“I just try to bring a physical aspect, I think I can put the puck in the net and be good around the net, and be physical and play hard every shift,” Neal said.

After somewhat of a slow start last year in Iowa, Neal missed some time with injuries, but came back refreshed - and his game really blossomed over the second half.

“The season went a little bit rough at the start and then I got hurt and I came back real strong,” Neal said. “It was a good rest for me and I worked hard in the gym. (Dallas assistant strength and conditioning coach Manny Hernando) came down and was training me, so I got bigger and stronger, so it was good for me.”

Along the way, he impressed his teammates/competitors with his abilities.

“James Neal is a great player,” Sawada declared. “I had the privilege of playing with him for the last eight games, I think, and just a tremendous player getting the puck in the corners and when he gets open, he’s really dangerous, because he’ll put it right in the back of the net. He’s a great player, who obviously also has a very good opportunity this year with the Stars.”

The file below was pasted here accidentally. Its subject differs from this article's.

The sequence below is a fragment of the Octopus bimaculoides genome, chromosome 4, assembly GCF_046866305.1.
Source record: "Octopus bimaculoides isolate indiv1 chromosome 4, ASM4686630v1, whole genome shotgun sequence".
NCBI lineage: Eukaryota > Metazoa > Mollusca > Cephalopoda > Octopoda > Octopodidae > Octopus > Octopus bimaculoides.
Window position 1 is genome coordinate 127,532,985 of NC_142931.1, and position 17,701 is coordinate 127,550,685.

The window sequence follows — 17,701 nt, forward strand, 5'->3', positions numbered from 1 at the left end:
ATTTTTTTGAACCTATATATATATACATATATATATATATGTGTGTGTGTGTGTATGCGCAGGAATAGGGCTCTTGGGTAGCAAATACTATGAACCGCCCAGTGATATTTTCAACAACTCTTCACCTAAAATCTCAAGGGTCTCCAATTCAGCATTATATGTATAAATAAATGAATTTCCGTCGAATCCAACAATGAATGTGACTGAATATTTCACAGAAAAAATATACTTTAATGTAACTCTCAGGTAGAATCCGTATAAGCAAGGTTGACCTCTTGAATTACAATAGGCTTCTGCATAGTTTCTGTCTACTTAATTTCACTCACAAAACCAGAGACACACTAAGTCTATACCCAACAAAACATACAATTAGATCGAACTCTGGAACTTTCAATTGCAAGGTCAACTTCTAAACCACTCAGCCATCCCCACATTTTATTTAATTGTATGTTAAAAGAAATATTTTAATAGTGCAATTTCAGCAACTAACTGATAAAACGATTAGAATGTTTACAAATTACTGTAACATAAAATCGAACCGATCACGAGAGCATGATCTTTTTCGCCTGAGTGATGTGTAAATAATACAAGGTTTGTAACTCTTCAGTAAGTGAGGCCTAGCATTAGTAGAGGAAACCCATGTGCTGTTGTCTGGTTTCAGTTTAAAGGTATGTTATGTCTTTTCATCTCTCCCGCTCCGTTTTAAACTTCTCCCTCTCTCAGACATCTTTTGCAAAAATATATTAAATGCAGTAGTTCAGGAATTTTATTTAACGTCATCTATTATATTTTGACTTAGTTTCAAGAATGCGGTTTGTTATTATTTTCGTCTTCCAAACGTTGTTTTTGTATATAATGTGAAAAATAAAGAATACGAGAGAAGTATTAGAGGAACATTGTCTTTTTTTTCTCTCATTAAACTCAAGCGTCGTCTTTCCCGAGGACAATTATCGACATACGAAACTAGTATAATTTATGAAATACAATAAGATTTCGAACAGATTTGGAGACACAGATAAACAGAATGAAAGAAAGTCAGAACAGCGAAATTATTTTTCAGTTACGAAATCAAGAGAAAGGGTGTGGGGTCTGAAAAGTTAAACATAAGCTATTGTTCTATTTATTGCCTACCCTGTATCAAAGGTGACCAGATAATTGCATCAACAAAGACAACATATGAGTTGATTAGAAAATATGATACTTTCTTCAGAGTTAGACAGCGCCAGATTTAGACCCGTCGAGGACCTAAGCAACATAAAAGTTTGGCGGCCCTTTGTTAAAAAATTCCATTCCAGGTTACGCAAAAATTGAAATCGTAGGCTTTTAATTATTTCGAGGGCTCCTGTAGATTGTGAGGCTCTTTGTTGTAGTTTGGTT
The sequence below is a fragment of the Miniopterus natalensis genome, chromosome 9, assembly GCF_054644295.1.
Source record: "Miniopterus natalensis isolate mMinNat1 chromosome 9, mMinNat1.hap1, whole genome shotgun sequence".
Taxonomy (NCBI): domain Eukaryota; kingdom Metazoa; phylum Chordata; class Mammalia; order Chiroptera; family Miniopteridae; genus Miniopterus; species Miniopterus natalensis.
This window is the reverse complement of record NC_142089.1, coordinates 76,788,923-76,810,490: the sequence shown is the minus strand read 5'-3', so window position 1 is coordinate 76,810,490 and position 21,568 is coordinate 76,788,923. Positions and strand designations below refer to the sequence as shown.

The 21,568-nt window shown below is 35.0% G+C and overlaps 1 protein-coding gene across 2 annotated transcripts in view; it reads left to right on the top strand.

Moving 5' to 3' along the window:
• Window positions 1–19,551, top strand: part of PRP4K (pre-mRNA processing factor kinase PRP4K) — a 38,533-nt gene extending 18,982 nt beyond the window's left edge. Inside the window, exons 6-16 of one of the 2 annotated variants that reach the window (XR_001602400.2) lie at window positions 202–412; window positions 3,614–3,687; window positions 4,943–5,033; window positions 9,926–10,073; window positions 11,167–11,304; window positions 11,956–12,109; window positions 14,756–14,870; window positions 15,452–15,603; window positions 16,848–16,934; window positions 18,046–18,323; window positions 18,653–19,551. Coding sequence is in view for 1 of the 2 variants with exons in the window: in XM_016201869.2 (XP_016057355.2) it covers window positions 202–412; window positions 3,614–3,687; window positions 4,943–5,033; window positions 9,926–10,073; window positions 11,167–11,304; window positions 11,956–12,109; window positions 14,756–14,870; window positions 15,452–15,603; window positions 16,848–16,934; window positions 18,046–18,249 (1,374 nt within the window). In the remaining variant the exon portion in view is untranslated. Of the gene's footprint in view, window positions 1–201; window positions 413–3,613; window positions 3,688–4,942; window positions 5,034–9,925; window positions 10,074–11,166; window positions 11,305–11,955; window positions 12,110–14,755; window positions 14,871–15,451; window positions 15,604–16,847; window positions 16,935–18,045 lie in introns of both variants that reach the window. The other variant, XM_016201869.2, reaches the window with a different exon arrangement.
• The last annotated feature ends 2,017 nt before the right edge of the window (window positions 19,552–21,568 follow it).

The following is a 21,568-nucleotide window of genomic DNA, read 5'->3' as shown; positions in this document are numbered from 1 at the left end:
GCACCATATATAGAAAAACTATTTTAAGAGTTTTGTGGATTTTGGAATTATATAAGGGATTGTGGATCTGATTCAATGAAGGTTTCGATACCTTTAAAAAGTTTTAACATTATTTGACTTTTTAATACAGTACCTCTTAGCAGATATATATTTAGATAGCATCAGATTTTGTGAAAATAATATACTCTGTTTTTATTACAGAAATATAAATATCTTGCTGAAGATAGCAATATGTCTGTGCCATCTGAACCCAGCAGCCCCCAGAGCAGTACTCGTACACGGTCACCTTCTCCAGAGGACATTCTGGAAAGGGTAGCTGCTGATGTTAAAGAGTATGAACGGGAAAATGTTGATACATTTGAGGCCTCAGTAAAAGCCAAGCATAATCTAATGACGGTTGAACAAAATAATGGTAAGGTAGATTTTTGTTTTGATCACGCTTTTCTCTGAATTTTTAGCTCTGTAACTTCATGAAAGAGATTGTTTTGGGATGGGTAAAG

“Nealer’s a great kid, he battles hard,” Wathier added. “He competes hard, he’s a young kid, he’s got a lot of grit, he can finish around the net. He’s got a great skillset, he finishes checks. He’s going to be a good player for the Dallas organization.”

Also part of the Dallas organization and skating by his side at the development camp this week is James’ younger brother Michael, the Stars’ fifth-round pick (149th overall) in the 2007 Draft. The brothers, two years apart, have never been teammates before and imagine the day they may sit in the same NHL locker room together.

“Yeah, you look down the road and maybe one day we could both be suiting up in a Dallas jersey,” James admitted.

Of course, as the older one, James acknowledged it’s been difficult for him not to ride his brother too hard on the ice and let him be his own player.